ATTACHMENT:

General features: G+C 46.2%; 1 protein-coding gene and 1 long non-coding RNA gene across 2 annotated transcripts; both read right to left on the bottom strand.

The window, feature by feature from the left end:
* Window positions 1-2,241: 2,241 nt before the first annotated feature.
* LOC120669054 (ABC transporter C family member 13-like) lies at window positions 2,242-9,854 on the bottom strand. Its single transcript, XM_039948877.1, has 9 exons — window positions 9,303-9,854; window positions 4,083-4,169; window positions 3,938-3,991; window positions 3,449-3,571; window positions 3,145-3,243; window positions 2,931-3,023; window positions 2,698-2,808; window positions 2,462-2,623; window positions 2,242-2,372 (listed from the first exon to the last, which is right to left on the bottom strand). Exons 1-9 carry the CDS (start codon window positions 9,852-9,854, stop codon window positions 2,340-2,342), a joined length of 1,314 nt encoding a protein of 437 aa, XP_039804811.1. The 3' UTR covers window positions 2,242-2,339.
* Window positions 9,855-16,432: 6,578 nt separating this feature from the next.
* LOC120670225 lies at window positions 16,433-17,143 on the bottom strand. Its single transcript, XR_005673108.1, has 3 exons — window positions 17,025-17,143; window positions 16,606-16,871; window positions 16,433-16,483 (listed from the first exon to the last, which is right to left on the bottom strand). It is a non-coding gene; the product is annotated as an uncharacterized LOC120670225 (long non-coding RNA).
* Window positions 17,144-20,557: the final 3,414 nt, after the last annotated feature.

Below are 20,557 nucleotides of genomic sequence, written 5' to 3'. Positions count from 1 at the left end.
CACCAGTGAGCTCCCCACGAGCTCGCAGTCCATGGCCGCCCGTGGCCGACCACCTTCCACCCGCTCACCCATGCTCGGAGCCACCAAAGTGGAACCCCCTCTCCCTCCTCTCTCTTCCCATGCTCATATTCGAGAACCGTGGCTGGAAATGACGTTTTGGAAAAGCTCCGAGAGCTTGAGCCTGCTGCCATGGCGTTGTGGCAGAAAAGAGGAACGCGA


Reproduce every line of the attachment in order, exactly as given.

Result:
General features: G+C 46.2%; 1 protein-coding gene and 1 long non-coding RNA gene across 2 annotated transcripts; both read right to left on the bottom strand.

The window, feature by feature from the left end:
* Window positions 1-2,241: 2,241 nt before the first annotated feature.
* LOC120669054 (ABC transporter C family member 13-like) lies at window positions 2,242-9,854 on the bottom strand. Its single transcript, XM_039948877.1, has 9 exons — window positions 9,303-9,854; window positions 4,083-4,169; window positions 3,938-3,991; window positions 3,449-3,571; window positions 3,145-3,243; window positions 2,931-3,023; window positions 2,698-2,808; window positions 2,462-2,623; window positions 2,242-2,372 (listed from the first exon to the last, which is right to left on the bottom strand). Exons 1-9 carry the CDS (start codon window positions 9,852-9,854, stop codon window positions 2,340-2,342), a joined length of 1,314 nt encoding a protein of 437 aa, XP_039804811.1. The 3' UTR covers window positions 2,242-2,339.
* Window positions 9,855-16,432: 6,578 nt separating this feature from the next.
* LOC120670225 lies at window positions 16,433-17,143 on the bottom strand. Its single transcript, XR_005673108.1, has 3 exons — window positions 17,025-17,143; window positions 16,606-16,871; window positions 16,433-16,483 (listed from the first exon to the last, which is right to left on the bottom strand). It is a non-coding gene; the product is annotated as an uncharacterized LOC120670225 (long non-coding RNA).
* Window positions 17,144-20,557: the final 3,414 nt, after the last annotated feature.

Below are 20,557 nucleotides of genomic sequence, written 5' to 3'. Positions count from 1 at the left end.
CACCAGTGAGCTCCCCACGAGCTCGCAGTCCATGGCCGCCCGTGGCCGACCACCTTCCACCCGCTCACCCATGCTCGGAGCCACCAAAGTGGAACCCCCTCTCCCTCCTCTCTCTTCCCATGCTCATATTCGAGAACCGTGGCTGGAAATGACGTTTTGGAAAAGCTCCGAGAGCTTGAGCCTGCTGCCATGGCGTTGTGGCAGAAAAGAGGAACGCGA